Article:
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More than 10 million people in Hurricane Florence's crosshairs, weather service warns

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North Carolina

Andrew Lingle walks along the beach at sunrise as Hurricane Florence approaches the east coast in Atlantic Beach, N.C., Wednesday, Sept. 12, 2018. (AP Photo/David Goldman)

MYRTLE BEACH, S.C. — Hurricane Florence put a corridor of more than 10 million people in the crosshairs Wednesday as the monster storm closed in on the Carolinas, uncertainty over its projected path spreading worry across a widening swath of the Southeast.

Faced with new forecasts that showed a more southerly threat, Georgia's governor joined his counterparts in Virginia and North and South Carolina in declaring a state of emergency, and some residents who had thought they were safely out of range boarded up their homes.

The National Weather Service's best guess was that the hurricane would blow ashore Saturday morning along the North Carolina-South Carolina line, then push its rainy way westward with a potential for catastrophic inland flooding.

Florence's winds in the afternoon were down slightly to 125 mph (205 kph), from a high of 140 mph, and the Category 4 storm fell to a Category 3. But the change was probably temporary and didn't do anything to lessen the danger, said Jeff Byard, an administrator with the Federal Emergency Management Agency.

"Do you want to get hit with a train or do you want to get hit with a cement truck?" he said.

Tropical storm-force winds extended 175 miles (280 kilometers) from Florence's center, and hurricane-force winds reached out 70 miles (110 kilometers).

The National Weather Service said 5.25 million people live in areas under hurricane warnings or watches, and 4.9 million live in places covered by tropical storm warnings or watches.

At the White House, President Donald Trump both touted the government's readiness and urged people to get out of the way of Florence.

"Don't play games with it. It's a big one," he said.

As of 2 p.m., the storm was centered 435 miles (700 kilometers) southeast of Wilmington, North Carolina, moving at 16 mph (26 kph). The hurricane center said Florence will approach the coast Thursday and Friday and linger for a while before rolling ashore.

As of Tuesday, more than 1.7 million people in the Carolinas and Virginia were warned to clear out. Airlines had canceled nearly 1,000 flights and counting through Friday. Home Depot and Lowe's activated emergency response centers to get generators, trash bags and bottled water to stores before and after the storm. The two hardware chains said they sent in a total of around 1,100 trucks.

Duke Energy, the nation's No. 2 power company, said Florence could knock out electricity to three-quarters of its 4 million customers in the Carolinas, and outages could last for week. Workers are being brought in from the Midwest and Florida to help in the storm's aftermath, it said.

Boarding up his home in Myrtle Beach, Chris Pennington watched the forecasts and tried to decide when to evacuate.

"In 12 or 18 hours, they may be saying different things all over again," he said.

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Computer models of exactly what the storm might do varied, adding to the uncertainty. In contrast to the hurricane center's official track, a highly regarded European model had the storm turning southward off the North Carolina coast and coming ashore near the Georgia-South Carolina line.

Reacting to the possibility of a more southerly track, Georgia Gov. Nathan Deal declared an emergency but did not immediately order any evacuations.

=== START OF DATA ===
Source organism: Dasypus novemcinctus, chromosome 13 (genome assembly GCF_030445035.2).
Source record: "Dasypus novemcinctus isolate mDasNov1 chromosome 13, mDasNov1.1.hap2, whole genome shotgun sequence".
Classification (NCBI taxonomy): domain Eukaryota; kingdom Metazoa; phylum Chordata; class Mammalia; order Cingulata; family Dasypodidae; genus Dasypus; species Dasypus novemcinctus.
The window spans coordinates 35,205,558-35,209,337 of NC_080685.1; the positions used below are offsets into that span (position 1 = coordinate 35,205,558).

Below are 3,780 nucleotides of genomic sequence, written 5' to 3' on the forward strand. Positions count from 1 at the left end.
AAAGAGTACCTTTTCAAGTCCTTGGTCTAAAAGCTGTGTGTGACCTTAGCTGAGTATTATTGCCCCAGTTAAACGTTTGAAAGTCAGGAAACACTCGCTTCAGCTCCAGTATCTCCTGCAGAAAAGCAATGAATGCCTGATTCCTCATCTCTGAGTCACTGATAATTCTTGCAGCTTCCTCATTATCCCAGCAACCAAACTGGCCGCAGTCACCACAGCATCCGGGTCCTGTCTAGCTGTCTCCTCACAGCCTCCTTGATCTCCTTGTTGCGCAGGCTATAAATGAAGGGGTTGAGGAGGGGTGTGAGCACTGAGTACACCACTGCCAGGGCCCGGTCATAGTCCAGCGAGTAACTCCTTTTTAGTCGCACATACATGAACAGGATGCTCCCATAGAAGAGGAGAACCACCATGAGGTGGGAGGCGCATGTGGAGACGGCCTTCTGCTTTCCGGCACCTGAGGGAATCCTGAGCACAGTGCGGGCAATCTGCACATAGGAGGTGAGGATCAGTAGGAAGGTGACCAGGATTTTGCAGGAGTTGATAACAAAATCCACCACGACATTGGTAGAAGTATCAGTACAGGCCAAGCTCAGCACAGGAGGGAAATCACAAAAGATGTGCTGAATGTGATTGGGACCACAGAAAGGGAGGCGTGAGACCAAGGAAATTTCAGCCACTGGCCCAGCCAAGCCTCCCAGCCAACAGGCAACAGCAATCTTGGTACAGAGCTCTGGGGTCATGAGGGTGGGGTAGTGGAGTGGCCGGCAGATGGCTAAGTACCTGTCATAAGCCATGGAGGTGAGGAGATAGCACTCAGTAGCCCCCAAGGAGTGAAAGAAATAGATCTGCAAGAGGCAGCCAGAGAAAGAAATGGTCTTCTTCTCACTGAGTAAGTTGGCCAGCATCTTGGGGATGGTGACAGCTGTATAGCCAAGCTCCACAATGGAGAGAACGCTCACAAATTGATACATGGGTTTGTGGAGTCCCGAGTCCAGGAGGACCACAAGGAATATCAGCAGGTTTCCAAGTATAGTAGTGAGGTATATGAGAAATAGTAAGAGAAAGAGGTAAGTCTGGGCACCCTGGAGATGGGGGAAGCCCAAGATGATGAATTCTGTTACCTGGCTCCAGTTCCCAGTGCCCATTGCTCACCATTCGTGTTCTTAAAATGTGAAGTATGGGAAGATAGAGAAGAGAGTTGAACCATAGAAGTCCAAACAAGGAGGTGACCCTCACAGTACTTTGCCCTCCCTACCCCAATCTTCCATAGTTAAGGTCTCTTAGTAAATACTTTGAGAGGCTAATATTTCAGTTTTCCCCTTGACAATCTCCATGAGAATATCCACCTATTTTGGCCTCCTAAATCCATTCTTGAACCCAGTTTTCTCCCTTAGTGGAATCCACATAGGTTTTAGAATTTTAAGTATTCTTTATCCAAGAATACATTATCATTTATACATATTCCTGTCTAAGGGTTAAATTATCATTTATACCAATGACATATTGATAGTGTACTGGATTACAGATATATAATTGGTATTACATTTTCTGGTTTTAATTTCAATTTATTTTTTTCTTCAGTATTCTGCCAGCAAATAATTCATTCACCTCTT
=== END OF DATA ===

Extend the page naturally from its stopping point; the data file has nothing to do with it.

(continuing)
"I ask all Georgians to join me in praying for the safety of our people and all those in the path of Hurricane Florence," Deal said.

The shift in the projected track spread concern to areas that once thought they were out of range. In South Carolina, close to the Georgia line, Beaufort County emergency chief Neil Baxley told residents they need to prepare again for the worst just in case.

"We've had our lessons. Now it might be time for the exam," Baxley said late in the morning.

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Their entire neighborhood evacuated in Wilmington, North Carolina, David and Janelle Garrigus planned to ride out Florence at their daughter's one-bedroom apartment in Charlotte. Unsure of what they would find when they return home, the couple went shopping for a recreational vehicle.

"We're just trying to plan for the future here, not having a house for an extended period of time," David Garrigus said.

Melody Rawson evacuated her first-floor apartment in Myrtle Beach and arrived at Atlanta Motor Speedway in Hampton, Georgia, to camp for free with three other adults, her disabled son, two dogs and a pet bird.

"We hope to have something left when we get home," she said.

Forecasters worried the storm's damage will be all the worse if it lingers on the coast. The trend is "exceptionally bad news," said University of Miami hurricane researcher Brian McNoldy, since it "smears a landfall out over hundreds of miles of coastline, most notably the storm surge."

With South Carolina's beach towns more in the bull's-eye because of the shifting forecast, Ohio vacationers Chris and Nicole Roland put off their departure from North Myrtle Beach to get the maximum amount of time on the sand. Most other beachgoers were long done.

"It's been really nice," Nicole Roland said. "Also, a little creepy. You feel like you should have already left."

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Associated Press writers Seth Borenstein in Washington; Jennifer Kay in Miami; Gary Robertson in Raleigh, North Carolina; Meg Kinnard in Columbia, South Carolina; Skip Foreman in Charlotte, North Carolina; Jeff Martin in Hampton, Georgia; and Jay Reeves in Atlanta contributed to this report.

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